What is radio frequency identification? What can RFID products do?
RFID wireless communication technologies enable many applications across industries include identification and access; people, asset and product tracking; safety and machine tools, among others.
- RFID: Radio frequency identification defined.
- RFID applications include identification and access; people, asset and product tracking; safety and machine tools, among others.
- Recent RFID products show diversity of applications.
Radio frequency identification (RFID) is a set of wireless technologies that can read information (passive) from a chip or read and write information (active). Across many industries, RFID can serve in place of proximity sensors, 2D or 3D codes, access keys and various other automated or manual record-keeping technologies or procedures that track products, assets, tools, people and workflows.
Discussing flexible electronics, IDTechEx noted low-cost wireless-enabled RFID sensors can be used in industrial and environmental monitoring and in smart packaging, in line with connected devices and systems in the Internet of Things, as explained in an April press release. RFID sensors or tags can use batteries or harvest electromagnetic energy from its surroundings.
IDTechEx estimates 18 billion RFID tags will be produced in 2020. The IDTechEx report, “RFID Forecasts, Players and Opportunities 2019-2029” has more about the global RFID industry.
According to IDTechEx, Boeing has a prototype multimodal RFID sensor, which could be applied to industrial equipment large and small and transmit information wirelessly via Bluetooth to help predict equipment failure and improve productivity.
RFID products for industrial applications
In the New Products for Engineers database from CFE Media and Technology, the RFID subcategory under I/O and networking, includes the following products.
Chesterton ViewIn Technology from A.W. Chesterton Co. is RFID technology for mechanical seals, allowing for easy seal identification and recordkeeping in a web/mobile application. Plant maintenance staff can use it to scan equipment quickly, identify the type of Chesterton seal in use and obtain stored installation instructions, pressure test reports, and other helpful data in an easy-to-use web/mobile app.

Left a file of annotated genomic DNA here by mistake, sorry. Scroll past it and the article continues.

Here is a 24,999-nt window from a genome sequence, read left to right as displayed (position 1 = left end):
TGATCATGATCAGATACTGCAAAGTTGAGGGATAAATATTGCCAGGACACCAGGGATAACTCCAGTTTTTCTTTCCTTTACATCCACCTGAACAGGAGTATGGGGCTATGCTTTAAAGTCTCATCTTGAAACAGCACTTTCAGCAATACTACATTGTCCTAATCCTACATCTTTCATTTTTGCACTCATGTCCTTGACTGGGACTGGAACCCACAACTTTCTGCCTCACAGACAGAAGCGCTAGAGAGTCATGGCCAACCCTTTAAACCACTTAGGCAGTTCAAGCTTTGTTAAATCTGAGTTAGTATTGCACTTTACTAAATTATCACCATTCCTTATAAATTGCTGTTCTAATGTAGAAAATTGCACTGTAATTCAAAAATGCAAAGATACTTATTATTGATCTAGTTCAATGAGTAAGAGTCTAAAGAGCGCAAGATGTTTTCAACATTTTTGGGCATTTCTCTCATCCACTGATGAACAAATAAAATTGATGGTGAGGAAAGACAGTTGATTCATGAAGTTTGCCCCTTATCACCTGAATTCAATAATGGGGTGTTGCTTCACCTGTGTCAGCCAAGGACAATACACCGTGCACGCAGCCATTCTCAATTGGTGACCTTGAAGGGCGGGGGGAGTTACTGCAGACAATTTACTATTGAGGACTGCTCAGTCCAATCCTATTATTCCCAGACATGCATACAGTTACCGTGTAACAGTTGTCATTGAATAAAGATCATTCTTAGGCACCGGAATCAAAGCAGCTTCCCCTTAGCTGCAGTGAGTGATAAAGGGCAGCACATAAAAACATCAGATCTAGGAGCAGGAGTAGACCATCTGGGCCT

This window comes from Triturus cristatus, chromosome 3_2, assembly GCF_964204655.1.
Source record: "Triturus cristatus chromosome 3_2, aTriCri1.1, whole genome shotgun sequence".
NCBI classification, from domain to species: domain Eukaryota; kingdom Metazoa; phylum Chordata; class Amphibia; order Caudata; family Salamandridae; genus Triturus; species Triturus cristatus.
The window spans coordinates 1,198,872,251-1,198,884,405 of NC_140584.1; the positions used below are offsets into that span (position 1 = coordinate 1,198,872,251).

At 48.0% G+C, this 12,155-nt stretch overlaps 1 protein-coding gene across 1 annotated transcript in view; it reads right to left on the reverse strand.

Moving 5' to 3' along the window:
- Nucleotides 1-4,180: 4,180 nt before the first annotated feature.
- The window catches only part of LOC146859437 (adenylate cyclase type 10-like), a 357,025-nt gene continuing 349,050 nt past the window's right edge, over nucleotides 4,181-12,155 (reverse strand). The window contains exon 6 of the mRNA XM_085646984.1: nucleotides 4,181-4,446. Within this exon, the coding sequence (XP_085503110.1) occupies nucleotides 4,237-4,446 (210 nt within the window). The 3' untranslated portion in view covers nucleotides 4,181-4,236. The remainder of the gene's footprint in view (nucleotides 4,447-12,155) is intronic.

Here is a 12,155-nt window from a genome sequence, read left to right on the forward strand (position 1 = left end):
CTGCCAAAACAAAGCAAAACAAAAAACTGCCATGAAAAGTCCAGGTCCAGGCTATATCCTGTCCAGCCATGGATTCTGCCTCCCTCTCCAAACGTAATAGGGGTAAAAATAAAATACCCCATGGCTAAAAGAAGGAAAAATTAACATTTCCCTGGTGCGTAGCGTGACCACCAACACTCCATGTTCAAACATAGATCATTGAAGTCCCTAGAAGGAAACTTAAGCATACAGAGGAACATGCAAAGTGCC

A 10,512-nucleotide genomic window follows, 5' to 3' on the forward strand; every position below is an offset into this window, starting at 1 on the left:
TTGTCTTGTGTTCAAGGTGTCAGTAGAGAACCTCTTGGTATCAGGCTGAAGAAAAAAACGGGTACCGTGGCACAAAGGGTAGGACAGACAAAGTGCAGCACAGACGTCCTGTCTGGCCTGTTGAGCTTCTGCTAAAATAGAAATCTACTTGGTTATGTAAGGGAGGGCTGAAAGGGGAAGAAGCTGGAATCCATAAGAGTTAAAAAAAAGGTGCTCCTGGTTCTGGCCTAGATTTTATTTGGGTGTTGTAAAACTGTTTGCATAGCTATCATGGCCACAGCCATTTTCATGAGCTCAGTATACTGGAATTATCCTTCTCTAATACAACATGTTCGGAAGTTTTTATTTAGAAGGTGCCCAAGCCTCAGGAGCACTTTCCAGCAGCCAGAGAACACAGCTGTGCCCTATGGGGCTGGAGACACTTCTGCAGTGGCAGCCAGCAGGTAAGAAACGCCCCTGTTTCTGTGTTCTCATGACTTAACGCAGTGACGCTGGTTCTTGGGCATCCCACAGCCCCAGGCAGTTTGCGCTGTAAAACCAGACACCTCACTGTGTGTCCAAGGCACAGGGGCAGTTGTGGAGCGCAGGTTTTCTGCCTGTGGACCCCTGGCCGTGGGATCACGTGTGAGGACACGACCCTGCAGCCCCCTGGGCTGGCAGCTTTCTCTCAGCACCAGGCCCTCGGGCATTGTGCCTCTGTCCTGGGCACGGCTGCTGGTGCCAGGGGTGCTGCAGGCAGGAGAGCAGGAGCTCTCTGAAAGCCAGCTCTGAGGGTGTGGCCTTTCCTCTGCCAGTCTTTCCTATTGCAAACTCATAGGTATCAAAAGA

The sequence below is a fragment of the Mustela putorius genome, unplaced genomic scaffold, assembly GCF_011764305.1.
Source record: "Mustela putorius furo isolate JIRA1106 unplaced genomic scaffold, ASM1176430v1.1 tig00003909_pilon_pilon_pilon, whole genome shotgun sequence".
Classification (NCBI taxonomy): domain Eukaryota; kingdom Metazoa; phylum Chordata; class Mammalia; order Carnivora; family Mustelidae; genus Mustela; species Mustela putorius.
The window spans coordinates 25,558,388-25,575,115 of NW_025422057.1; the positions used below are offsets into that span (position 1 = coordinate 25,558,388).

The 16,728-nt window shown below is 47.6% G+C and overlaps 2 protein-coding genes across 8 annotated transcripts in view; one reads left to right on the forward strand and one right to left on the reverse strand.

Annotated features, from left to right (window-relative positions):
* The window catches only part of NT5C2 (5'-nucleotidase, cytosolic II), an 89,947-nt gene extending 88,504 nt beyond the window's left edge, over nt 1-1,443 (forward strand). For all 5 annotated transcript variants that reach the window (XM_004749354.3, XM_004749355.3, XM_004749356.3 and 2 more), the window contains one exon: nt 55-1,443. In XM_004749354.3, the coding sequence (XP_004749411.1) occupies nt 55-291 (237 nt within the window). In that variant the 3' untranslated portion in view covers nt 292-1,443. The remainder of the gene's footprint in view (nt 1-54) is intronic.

BIS RFID Read/Write Head with Integrated Processor from Balluff Inc. uses the high frequency (HF) 13.56 MHz and supports the DIN ISO 15693 contactless smart card standard. Read heads with an integrated processor unit can be connected to a higher-level control system via IO-Link, RS232, TCP/IP or via Serial Subnet 16 TM. The diverse configurations, dimensions, and variants with separate or integrated read heads can meet most requirements.
Compact Non-Contact RFID Safety Sensors from Balluff Inc. is a non-contact, electronic safety sensor designed for application in safety circuits and is used for monitoring the position of movable safety guards. In this application, the safety sensor monitors the closed position of hinged, sliding or removable safety guards by means of a coded electronic actuator. The safety function consists of safely switching off the safety outputs when the safety guard is opened and maintaining the safe switched off condition of the safety outputs for as long as the safety guard is open.
Simatic RF615R from Siemens is a UHF-radio frequency identification reader to help provide a continuous, up-to-the-minute overview of processes and material flows. Knowing where materials are at all times is crucial for better planning and optimization of production and logistics. Stationary read / write devices in the production and supply chain and transponders on products, workpieces, and goods allow uninterrupted tracking and tracing. UHF-RFID offers long ranges, high reading speed, and the option of bulk reading. It has a footprint approximately 1/4th of previous readers, allowing for use in more confined areas as a lower price.
Simatic RF1070R from Siemens is an RFID-based badge-management product for human-machine interface (HMI) panels and other machines or systems. Existing employee ID information provides the basis for identification, which increases user friendliness and minimizes costs using simple ID badges. This avoids HMI login details written on sticky notes. The growing demand for site security, cybersecurity and traceability calls for access to HMIs and other machines or systems in a regulated and documented way. RFID-based access management increases security while enhancing productivity and efficiency by preventing issues which could be caused by unauthorized access.
Mark T. Hoske is content manager, Control Engineering, CFE Media, firstname.lastname@example.org.
KEYWORDS: Radio frequency identification, RFID, asset management
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